As a female Dj with cerebral palsy, Dj Wiwa is a first among many, breaking barriers and proving disability is not inability. She speaks to SDE on her life, ambitions and challenges…
For starters, who is Dj Wiwa?
My real name is Winfred Wanjiku aka Wiwa. I am a third-born child with a passion for music.
How was your childhood? Where did you grow up, school?
I was raised by my mother and grew up in Mwea, Kirinyaga County. As a child, I never got any special treatment and schooled at Joytown -both primary and secondary- in Thika.
You were born with cerebral palsy. How did your relationship with your mother Rosemary Njoki affect your view of the world and shape your choices?
Cerebral palsy, just like any other disability, is a gift. My mom was the best and did all she could to make sure I made it in life. She was actually the one who suggested I start disc jockeying; she saw the Dj in me before I did.
You majored in tourism, travel, and business. Was that your first calling?
I majored in tourism, travel and business because it was the best choice for me at the time.
When you turned 25, Njoki enrolled you at Talanta institute to pursue disc jockeying. How did that come about?
When I was still in college, my mom highlighted that I could be a great Dj since I was passionate about music and knew all the lyrics, but, I had to wait until I completed my diploma so I could enrol in a Dj school.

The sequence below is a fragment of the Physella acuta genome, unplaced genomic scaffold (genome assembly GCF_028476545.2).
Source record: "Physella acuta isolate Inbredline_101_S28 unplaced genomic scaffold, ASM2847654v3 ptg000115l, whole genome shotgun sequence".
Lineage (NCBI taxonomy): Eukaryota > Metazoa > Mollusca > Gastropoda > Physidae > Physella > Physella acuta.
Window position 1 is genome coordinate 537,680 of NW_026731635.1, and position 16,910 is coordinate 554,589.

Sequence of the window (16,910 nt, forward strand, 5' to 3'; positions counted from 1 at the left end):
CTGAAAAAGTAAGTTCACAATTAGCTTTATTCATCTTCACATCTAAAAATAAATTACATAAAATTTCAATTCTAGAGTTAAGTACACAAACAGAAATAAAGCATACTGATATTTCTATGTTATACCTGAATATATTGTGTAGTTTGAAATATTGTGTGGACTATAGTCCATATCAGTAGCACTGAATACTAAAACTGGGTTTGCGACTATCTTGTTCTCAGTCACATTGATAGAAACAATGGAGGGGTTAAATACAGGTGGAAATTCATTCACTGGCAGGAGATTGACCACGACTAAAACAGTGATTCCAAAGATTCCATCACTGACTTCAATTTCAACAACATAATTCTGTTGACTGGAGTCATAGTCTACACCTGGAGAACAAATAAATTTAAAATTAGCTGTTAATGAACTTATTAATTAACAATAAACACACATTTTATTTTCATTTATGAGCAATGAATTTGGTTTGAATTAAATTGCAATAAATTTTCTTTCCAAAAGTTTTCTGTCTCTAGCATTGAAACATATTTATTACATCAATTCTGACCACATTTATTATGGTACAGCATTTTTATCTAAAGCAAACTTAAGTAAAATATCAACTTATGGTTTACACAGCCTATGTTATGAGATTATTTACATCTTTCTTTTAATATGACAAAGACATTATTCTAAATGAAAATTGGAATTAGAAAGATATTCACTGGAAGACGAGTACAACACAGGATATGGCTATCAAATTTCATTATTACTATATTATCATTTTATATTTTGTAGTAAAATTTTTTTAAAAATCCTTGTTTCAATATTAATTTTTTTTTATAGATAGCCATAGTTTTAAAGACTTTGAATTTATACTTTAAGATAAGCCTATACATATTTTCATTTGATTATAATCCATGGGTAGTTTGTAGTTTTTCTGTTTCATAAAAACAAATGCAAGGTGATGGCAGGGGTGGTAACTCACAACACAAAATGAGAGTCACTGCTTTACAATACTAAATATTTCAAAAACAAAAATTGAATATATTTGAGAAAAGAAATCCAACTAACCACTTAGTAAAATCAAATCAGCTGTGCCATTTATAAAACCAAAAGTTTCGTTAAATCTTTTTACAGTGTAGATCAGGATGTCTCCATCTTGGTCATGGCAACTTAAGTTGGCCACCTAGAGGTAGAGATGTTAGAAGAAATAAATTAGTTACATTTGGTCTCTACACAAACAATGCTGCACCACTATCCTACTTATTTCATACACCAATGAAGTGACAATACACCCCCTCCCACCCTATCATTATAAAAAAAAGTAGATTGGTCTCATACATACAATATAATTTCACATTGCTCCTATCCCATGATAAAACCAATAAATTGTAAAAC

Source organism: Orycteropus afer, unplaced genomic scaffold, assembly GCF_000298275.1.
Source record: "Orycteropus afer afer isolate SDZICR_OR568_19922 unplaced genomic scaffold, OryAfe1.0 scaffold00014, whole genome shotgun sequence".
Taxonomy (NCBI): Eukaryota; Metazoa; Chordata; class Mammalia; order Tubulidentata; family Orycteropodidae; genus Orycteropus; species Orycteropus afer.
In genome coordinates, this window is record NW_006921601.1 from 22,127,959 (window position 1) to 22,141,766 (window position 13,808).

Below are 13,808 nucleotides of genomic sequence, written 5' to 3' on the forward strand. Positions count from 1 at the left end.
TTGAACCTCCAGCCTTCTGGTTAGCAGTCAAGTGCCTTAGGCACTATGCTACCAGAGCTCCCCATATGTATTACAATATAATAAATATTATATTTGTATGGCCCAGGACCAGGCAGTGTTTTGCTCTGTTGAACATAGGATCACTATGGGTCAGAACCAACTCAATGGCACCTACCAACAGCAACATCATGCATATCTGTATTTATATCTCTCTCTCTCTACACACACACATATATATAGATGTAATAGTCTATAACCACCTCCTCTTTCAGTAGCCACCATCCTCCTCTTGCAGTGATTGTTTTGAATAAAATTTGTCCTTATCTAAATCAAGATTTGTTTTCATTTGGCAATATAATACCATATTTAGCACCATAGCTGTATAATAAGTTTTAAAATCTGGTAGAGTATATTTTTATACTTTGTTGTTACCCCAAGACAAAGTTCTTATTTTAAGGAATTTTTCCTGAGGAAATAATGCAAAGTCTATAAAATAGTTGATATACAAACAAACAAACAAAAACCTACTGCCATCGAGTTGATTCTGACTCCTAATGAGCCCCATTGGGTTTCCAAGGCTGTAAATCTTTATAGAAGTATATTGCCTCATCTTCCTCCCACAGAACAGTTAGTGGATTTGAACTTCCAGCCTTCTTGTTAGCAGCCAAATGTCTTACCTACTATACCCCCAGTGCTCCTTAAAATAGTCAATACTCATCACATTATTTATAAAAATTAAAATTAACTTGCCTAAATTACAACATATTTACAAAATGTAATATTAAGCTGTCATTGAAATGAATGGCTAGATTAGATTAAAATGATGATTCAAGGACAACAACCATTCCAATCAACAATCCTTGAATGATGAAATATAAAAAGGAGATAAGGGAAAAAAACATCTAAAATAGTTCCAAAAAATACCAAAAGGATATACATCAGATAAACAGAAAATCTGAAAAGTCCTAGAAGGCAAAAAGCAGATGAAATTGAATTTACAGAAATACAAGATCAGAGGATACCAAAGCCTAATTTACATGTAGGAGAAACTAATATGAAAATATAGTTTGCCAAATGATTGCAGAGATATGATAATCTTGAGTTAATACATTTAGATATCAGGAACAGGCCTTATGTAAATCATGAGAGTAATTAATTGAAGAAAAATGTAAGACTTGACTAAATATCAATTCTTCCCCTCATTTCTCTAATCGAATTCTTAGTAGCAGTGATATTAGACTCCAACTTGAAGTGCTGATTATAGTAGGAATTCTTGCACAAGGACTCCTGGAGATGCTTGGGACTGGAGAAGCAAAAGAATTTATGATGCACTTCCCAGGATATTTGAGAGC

What was your experience at the DJ academy, especially that you had cerebral palsy?
At first, it felt a little weird as everyone would stare but once they got used to me, I got to make friends.
2018 was a great year for you. Several deejays surprised you with equipment. How was that like?
The surprise was awesome; the legendary DJs embraced me as their own and boosted my belief as a Dj.
What changed after the huge nod and subsequent limelight?
The nod brought something positive, my story became an inspiration to many, especially parents who have kids with cerebral palsy. Dj splash- my trainer- still helps where I need assistance.
The donation kick-started your career in a big way. How is life after the academy so far?
Life after school is somehow fine; I get gigs once in a while.
Getting gigs is not easy and some people don't believe I can. I have to constantly prove myself.
Do you feel neglected by the state as creative with a disability?
The national and county government has not offered any assistance, and, yes I feel neglected.
As a deejay with cerebral palsy, you are a first among many. What is your message to persons with similar conditions?
Believe in yourself even if it seems impossible. To all the ladies who want to be DJs, don't let anyone or anything stop you.
Looking back, is there anything you would have done differently?
I won't change anything, after all, God had plans for me.
Coronavirus has impacted routines, what has changed for you
Gigs have literally dried up, but I hope all will be well. I am, however, coping well since I have my siblings with me.
What’s your biggest fear right now?
My biggest fear in life was losing my mom but since her death, I now fear to become a burden to my siblings.
What do you want to be remembered for?
I would love to be remembered as one who used her disability to inspire the world.